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Pentachlorophenol is an organic chemical compound which is widely used in the timber industry. This chemical is also known as PCP, but this is different from the PCP which is used as a recreational drug. The chemical’s most common use is as a preservative for wood; however it has also been used historically as an insecticide, herbicide, and disinfectant. Due to concerns over pentachlorophenol toxicity, the sale of this chemical is restricted in many countries, including the USA and New Zealand. Both the production and use of the chemical is restricted in countries of the European Union. Some European countries have opted to ban it altogether.
PCP wood preservative is manufactured by adding chlorine to a chemical precursor called phenol. This process requires the addition of a catalyst to increase the speed of the reaction between chlorine and phenol. The catalyst added is either ferric chloride or anhydrous aluminum. When the reaction is complete, the resulting chemical mixture is up to 90% pure, with the remaining 10% of the mixture being a range of other phenol byproducts.
One of two methods can be used to treat wood products with pentachlorophenol. The first method is called the pressure process method. In this process, wood products are immersed in a chemical bath and pressure is applied to saturate the wood with the preservative. The second method is called the non-pressure process method, and involves wood products being soaked in or sprayed with the chemical without pressure being applied.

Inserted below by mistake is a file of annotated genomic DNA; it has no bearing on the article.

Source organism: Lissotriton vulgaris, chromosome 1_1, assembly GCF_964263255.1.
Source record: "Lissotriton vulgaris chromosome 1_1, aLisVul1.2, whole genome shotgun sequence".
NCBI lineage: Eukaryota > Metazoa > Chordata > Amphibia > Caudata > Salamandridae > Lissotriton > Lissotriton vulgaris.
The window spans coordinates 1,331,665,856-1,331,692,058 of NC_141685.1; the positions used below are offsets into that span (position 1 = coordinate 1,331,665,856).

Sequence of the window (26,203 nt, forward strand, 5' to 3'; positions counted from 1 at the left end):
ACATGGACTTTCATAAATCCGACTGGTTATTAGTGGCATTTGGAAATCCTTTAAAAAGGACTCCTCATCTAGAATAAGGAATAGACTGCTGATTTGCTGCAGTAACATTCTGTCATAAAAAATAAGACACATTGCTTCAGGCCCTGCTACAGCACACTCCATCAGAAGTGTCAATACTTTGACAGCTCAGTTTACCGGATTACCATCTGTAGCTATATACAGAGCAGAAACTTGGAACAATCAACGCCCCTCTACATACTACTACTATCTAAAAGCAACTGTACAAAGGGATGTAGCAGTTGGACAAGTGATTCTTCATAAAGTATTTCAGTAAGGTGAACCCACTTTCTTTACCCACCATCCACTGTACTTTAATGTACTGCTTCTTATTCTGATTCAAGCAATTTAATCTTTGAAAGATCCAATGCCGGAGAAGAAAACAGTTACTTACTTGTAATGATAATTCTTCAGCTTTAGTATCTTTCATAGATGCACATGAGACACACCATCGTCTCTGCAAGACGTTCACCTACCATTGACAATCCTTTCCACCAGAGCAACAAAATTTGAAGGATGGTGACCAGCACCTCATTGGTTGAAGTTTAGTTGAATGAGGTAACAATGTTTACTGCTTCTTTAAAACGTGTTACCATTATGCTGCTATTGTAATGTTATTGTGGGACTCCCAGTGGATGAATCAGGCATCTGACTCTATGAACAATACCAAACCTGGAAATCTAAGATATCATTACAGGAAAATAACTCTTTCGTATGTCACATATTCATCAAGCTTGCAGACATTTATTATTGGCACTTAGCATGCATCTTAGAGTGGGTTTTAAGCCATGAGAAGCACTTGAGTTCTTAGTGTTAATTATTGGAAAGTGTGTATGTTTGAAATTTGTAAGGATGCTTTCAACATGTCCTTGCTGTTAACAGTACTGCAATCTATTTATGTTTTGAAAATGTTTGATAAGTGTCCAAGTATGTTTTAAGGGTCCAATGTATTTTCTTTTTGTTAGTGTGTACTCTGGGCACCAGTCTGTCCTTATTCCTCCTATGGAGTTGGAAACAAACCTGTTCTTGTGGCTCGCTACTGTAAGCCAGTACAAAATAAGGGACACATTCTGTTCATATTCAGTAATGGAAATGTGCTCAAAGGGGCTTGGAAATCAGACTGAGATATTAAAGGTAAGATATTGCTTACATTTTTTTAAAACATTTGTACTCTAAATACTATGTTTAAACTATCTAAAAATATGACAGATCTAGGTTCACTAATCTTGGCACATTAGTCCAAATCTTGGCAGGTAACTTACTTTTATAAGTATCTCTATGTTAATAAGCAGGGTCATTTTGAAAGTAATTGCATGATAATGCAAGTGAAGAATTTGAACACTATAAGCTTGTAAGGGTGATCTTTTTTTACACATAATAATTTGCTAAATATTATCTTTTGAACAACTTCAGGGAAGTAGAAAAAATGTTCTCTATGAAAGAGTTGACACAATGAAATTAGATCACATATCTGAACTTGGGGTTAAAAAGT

Pentachlorophenol exposure is a concern in industrial settings where the chemical is manufactured or used. This is because acute or chronic inhalation of air contaminated with solvent fumes, or contact with PCP-treated wood, can be toxic. In addition, exposure is a public health concern because ground water, soil, and even drinking water which has been contaminated with the chemical can also become a source of toxicity. This kind of toxicity is a risk particularly in locations near industrial facilities where the chemical is used, and near hazardous waste collection sites.
Symptoms of pentachlorophenol toxicity may differ depending on whether exposure to the chemical is chronic or acute. Short-term exposure to high concentrations of the chemical can damage the central nervous system, gastrointestinal tract, and organs such as the kidneys, liver, and lungs. Chemical vapor can seriously damage the eyes and mouth. Long-term low concentrations of the chemical cause also damage the central nervous system, kidneys, and liver. Long-term exposure is also thought to increase the risk of certain types of cancer.
The worry is that xylophene, which is used to spray wood, as in barns being refurbished, contains pentachlorophenols. France has not banned its use in wood preservatives, one of the reasons being they are trying to preserve their old buildings.
I cannot find out what the percentage of this is used in the manufacture of xylophene. They say it is OK after 48-72 hours, but it can take about 12 months to possibly vapourise to reduce it by 80 percent, and then there are other conditions involved.